authorities. They can, under certain circumstances, be invoked by individuals. They need not be incorporated in or transformed into national law, and must be applied directly and in their original form.28 As regards the environment, regulations are often used to implement at national level international environmental conventions to which the EU has acceded. The EU’s main legal act in the field of chemicals, REACH,29 is also a regulation.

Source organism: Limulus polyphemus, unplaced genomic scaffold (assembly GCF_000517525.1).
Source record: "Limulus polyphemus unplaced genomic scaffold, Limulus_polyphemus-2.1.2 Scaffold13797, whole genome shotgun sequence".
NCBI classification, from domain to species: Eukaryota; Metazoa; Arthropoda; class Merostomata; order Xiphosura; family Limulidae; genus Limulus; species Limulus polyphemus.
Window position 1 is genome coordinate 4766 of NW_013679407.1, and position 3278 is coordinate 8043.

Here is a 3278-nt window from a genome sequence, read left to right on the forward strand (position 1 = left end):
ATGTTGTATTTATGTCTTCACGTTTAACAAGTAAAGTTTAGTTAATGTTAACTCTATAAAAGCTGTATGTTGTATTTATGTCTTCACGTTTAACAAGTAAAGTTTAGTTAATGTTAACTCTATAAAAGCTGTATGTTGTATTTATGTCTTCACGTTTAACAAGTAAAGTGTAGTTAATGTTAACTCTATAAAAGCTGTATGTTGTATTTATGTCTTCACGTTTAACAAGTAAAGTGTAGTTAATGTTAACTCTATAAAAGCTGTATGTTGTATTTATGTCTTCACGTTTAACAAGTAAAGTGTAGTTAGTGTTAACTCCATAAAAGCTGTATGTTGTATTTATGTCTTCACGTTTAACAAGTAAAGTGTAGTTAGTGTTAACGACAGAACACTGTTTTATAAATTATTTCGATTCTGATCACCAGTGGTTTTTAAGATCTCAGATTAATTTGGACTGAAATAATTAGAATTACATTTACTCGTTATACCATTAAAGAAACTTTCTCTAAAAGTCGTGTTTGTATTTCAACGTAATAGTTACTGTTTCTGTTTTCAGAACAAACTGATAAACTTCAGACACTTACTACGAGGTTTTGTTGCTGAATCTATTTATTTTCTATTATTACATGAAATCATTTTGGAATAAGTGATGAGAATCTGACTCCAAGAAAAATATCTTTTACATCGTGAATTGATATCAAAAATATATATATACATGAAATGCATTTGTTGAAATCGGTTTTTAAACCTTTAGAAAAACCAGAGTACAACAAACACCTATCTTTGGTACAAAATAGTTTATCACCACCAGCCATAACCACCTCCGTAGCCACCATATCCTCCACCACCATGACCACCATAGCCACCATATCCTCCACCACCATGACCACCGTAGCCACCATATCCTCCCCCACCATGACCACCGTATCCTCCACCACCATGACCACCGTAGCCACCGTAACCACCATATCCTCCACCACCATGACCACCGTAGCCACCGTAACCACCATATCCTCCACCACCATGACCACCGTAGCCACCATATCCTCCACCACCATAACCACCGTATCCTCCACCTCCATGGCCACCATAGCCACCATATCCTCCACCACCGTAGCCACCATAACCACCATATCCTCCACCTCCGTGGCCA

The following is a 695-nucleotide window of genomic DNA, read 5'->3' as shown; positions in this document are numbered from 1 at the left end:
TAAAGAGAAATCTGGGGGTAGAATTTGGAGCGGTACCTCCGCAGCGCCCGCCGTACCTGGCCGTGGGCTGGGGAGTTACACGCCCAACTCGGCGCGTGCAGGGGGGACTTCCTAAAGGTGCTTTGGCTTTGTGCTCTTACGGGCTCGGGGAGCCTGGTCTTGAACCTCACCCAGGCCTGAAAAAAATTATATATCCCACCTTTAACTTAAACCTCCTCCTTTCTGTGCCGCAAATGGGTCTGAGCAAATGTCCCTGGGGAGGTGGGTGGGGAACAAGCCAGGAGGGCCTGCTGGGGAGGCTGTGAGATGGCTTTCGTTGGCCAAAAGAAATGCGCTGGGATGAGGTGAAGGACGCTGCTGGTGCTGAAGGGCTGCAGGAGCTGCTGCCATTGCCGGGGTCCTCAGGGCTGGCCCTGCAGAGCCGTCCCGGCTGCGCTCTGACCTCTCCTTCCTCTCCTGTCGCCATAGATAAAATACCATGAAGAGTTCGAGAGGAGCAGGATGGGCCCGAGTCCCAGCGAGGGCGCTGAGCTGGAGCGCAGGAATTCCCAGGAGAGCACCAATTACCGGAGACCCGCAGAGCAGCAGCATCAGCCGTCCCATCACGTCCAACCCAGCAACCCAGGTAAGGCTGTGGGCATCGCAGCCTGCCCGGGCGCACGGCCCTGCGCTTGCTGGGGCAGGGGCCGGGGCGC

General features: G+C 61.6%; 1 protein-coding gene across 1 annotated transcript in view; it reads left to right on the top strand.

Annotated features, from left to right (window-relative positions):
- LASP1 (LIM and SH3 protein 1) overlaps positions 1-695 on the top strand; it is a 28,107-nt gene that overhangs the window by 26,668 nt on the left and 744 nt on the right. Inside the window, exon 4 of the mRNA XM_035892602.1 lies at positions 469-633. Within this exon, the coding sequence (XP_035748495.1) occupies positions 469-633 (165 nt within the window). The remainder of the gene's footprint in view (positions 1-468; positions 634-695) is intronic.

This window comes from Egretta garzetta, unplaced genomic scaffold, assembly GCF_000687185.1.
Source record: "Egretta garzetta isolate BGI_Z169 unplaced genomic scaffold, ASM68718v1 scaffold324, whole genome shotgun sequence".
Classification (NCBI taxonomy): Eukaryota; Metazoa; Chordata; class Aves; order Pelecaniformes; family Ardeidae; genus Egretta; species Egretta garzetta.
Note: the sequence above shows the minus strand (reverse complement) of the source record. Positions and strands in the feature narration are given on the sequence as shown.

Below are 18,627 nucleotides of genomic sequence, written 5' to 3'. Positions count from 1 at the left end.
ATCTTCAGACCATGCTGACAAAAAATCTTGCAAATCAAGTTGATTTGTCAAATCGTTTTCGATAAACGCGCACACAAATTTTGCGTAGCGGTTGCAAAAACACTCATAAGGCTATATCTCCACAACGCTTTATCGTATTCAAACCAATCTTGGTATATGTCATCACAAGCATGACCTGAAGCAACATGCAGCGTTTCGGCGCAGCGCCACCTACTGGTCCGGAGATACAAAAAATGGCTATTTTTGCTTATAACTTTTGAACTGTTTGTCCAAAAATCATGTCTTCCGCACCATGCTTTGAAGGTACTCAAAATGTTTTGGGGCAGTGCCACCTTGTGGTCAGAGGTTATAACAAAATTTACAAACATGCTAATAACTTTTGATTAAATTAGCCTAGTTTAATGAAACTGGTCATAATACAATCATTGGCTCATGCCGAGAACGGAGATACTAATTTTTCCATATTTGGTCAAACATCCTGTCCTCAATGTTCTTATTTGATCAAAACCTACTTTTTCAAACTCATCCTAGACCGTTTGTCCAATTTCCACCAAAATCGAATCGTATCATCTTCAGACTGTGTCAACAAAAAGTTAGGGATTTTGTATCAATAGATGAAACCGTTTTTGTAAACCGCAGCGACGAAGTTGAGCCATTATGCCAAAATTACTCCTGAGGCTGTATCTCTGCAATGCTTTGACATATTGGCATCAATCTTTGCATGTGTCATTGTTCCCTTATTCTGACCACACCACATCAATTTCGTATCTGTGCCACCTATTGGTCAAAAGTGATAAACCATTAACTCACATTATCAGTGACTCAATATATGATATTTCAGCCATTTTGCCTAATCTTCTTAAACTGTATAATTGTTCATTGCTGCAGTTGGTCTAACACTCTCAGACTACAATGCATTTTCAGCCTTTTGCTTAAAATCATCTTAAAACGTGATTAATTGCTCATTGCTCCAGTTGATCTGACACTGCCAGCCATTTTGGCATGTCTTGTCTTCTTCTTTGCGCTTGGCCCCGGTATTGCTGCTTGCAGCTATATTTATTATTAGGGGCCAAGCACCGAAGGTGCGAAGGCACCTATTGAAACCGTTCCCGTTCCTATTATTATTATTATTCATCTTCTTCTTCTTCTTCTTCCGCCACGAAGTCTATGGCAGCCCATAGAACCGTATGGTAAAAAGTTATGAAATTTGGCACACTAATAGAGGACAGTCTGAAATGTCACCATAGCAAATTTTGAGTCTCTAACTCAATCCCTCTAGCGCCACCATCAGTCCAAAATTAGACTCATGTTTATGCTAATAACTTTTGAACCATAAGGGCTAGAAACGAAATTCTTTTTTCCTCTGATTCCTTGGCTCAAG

A directive is more similar to an international agreement in that it is up to Member States to achieve its intended results through national legislative measures: the content of a directive must be transposed into national law. Member States will decide the form and methods for this. A deadline is always set in the directive for its transposition by Member States into national law. Until then each Member State shall determine whether the contents of the new directive are consistent with that country’s applicable laws or whether it is necessary to make changes in existing laws or introduce new legislation. The transposition is effected through legislative provisions or other binding rules. According to the established practice of the Court of Justice, mere administrative practices that can be freely altered by the administration and are not publicised in a satisfactory manner are not considered to fulfil properly the obligation of the Member State.[2] [3] [4] [5] [6] [7] Natural and legal persons must be able to invoke rights derived from the directive before a national court. For this purpose, the Member State must establish a legal framework in the area in question. This does not necessarily mean that the directive’s provisions will be transposed into a specific law.31 However, the national provision through which a directive is transposed must be capable of creating a situation which is sufficiently ‘precise, clear, and transparent’ to enable individuals to ascertain their rights and obligations.32 It is not enough that all provisions of a directive are in practice enforced by the authorities of a Member State even though implementing legislation is missing or incorrect.33